Wedding bands symbolize a couple’s commitment to each other and the family they are about to start. In Ancient Egypt, only the brides wore wedding rings made of braided reeds or papyrus to show eternal devotion to the betrothed.

It wasn’t until the 20th century when grooms were given rings of their own in Christian wedding ceremonies. Since then, groom wedding bands have evolved from simple metal rings to bands with pieces of lab-grown diamond jewelry.

Today, the importance of men’s wedding bands is equal to that of their brides’. As such, the selection process has also evolved into a more complex process to ensure that the ring not only looks good but also fits the personality and lifestyle of its wearer.

Here, you’ll learn the three best practices when choosing a wedding band for the groom:

1.   Know the available metal options.

There are plenty of metals used for wedding bands. The most popular ones are precious metals, while others are alloys.

When choosing one for yourself, make sure you consider five important factors: the metal’s intrinsic value, purity, hypo-allergenic quality, and surface strength.

Below are the most common metal options you’ll find in jewelry shops and their unique traits:

Yellow gold

Gold is one of the first choices of metal for making wedding bands. Jewellers measure its value in karats (the higher the karat, the purer the gold).

Higher-purity gold rings are softer and can lose their shape over time, especially if subjected to extreme measure and force. This makes yellow gold rings a terrible choice if you plan to wear your wedding band while doing manual work.

However, the good thing about gold being so malleable is that it can easily be engraved or resized. Just steer clear of 24K pure gold rings as they can become misshapen earlier than you expect.

Yellow gold can also be more prone to scratches and may lose its luster without periodic polishing.

White gold

Considered a more popular metal choice for wedding bands, white gold is an alloy of yellow gold mixed with whitish metals like silver and palladium. The ring is also plated with a coat of rhodium.

White gold is an ideal metal for wedding sets, especially since it can be used in engagement rings as well. It is quite versatile and offers relatively higher precious metal value than other metals of the same color.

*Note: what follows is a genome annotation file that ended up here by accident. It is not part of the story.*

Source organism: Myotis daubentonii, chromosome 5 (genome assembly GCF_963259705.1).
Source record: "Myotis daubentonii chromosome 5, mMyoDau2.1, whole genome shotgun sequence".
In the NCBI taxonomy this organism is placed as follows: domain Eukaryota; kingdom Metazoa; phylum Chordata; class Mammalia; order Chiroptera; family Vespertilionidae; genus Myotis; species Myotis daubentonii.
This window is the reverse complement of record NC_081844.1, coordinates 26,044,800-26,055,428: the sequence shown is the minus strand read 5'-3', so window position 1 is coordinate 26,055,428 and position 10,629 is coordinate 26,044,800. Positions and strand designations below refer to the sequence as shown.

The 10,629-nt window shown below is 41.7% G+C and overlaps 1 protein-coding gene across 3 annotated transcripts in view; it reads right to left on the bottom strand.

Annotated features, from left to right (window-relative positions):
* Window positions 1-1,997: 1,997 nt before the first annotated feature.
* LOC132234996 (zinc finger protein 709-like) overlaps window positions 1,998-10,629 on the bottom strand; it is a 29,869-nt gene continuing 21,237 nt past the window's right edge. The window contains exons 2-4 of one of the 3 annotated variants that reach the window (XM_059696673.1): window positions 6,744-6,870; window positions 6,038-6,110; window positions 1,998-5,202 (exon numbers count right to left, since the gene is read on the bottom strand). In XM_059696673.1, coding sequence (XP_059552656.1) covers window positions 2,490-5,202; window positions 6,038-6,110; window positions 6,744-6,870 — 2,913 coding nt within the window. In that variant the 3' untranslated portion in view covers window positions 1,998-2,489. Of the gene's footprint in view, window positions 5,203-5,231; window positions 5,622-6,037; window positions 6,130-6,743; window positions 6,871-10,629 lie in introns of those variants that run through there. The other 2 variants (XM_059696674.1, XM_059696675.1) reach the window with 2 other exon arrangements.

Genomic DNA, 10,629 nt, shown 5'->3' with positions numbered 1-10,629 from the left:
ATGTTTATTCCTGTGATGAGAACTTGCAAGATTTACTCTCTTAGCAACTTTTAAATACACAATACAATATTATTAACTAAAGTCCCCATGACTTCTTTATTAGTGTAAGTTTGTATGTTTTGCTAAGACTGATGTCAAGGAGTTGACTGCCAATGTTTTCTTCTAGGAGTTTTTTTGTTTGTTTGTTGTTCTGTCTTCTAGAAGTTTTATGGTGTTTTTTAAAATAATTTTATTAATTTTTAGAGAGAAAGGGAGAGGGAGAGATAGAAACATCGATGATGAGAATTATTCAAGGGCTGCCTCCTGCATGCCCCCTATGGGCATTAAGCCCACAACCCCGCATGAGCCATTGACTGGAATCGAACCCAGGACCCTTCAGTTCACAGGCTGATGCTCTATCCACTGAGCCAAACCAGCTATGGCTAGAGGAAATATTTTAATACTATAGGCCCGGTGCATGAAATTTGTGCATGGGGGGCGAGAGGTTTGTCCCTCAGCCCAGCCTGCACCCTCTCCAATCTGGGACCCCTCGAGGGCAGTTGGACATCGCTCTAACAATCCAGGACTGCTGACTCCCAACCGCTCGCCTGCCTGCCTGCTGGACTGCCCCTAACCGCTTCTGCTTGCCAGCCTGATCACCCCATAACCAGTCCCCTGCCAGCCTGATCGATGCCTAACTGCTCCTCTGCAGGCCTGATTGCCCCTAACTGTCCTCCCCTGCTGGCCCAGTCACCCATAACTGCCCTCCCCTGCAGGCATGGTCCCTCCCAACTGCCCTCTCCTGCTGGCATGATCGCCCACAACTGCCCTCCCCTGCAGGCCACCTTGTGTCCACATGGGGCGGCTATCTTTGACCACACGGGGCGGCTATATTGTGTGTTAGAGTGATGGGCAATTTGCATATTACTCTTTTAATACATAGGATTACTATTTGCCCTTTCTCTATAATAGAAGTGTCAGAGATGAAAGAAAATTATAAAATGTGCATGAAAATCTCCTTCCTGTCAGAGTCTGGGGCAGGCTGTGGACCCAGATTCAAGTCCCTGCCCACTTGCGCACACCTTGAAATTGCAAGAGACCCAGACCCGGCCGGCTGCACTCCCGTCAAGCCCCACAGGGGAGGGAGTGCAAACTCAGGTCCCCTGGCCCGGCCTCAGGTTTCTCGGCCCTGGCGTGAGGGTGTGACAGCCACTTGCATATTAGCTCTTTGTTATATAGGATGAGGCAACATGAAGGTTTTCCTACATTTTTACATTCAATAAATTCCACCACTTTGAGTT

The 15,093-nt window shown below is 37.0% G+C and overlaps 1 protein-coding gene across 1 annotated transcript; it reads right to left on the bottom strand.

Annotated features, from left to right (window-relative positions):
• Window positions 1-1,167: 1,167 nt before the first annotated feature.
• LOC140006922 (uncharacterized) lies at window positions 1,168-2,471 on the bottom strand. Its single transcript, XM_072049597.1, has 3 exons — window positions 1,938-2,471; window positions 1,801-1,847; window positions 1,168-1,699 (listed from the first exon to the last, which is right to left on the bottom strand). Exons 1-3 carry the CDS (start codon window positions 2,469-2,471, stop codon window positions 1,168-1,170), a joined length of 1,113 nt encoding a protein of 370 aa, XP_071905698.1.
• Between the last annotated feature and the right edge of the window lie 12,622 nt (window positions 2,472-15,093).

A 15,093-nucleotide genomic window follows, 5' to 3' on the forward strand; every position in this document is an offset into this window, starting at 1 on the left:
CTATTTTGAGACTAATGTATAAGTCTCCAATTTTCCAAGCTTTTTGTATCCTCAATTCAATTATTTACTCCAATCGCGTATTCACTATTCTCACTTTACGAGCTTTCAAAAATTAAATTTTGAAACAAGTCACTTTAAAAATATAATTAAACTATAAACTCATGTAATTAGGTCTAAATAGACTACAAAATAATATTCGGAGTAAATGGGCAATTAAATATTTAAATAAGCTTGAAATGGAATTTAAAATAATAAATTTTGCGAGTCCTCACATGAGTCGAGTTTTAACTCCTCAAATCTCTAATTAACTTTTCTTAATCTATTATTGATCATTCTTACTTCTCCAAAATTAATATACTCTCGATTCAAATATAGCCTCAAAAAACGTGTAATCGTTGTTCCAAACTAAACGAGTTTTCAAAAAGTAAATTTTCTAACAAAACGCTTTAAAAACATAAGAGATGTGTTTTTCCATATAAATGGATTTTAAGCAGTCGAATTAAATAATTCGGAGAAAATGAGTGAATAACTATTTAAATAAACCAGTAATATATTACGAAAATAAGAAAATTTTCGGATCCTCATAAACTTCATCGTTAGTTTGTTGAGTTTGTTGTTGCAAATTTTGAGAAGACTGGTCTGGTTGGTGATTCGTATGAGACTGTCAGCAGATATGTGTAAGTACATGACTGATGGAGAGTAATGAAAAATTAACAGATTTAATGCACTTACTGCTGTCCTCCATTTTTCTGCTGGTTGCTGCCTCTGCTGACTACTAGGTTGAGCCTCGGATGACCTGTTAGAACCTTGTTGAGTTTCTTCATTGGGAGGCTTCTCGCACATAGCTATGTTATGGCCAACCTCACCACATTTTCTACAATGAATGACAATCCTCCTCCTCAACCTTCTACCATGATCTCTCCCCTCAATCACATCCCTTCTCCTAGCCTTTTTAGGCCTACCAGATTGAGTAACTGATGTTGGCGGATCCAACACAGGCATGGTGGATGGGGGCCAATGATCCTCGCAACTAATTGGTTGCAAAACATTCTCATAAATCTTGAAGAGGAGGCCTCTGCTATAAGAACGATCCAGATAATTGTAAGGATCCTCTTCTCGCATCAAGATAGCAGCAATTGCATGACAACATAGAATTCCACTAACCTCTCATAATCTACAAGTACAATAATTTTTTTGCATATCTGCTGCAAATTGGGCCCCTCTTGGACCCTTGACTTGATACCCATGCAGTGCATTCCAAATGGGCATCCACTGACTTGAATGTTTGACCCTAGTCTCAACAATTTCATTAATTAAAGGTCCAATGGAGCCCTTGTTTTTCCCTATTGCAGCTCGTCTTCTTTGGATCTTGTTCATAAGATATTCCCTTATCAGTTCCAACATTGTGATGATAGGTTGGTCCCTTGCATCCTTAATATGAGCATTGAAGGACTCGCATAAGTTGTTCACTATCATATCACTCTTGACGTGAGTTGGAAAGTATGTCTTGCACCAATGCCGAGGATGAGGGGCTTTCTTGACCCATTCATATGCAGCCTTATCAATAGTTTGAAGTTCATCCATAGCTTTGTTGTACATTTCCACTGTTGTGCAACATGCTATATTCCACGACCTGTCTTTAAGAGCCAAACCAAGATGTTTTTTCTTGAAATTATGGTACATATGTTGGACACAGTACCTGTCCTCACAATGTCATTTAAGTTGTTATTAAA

The only downside to this metal alloy is that it requires replating after a few years to maintain its white sheen.


Known for its durability and strength, platinum is an excellent alternative to white gold for men who engage in manual labor or sports.

Platinum is easy to work with and comfortable to wear. It also gives off a softer sheen, though it can develop a patina over time. The good news is that you can restore its luster with the help of professional polish. One possible downside of platinum is that it is more expensive than most types of metals.


Having a similar appearance to platinum, palladium is another great metal to use in wedding bands.

However, it has become quite pricey of late, even overtaking platinum in terms of value at certain times. Palladium can also be more scratch-resistant and durable than platinum, which may explain the price.

As a pure metal, it doesn’t need rhodium plating to shine like white gold. This makes maintaining this palladium so much easier.

The only clincher here is that palladium is extremely rare, which means very few jewelry makers can get their hands on this type of metal.


Silver – a better-known metal around the world – is also a good choice for wedding bands. Sometimes called sterling silver, the most significant selling point of this jewelry-making material is its affordability.

However, it comes with several drawbacks, including the following: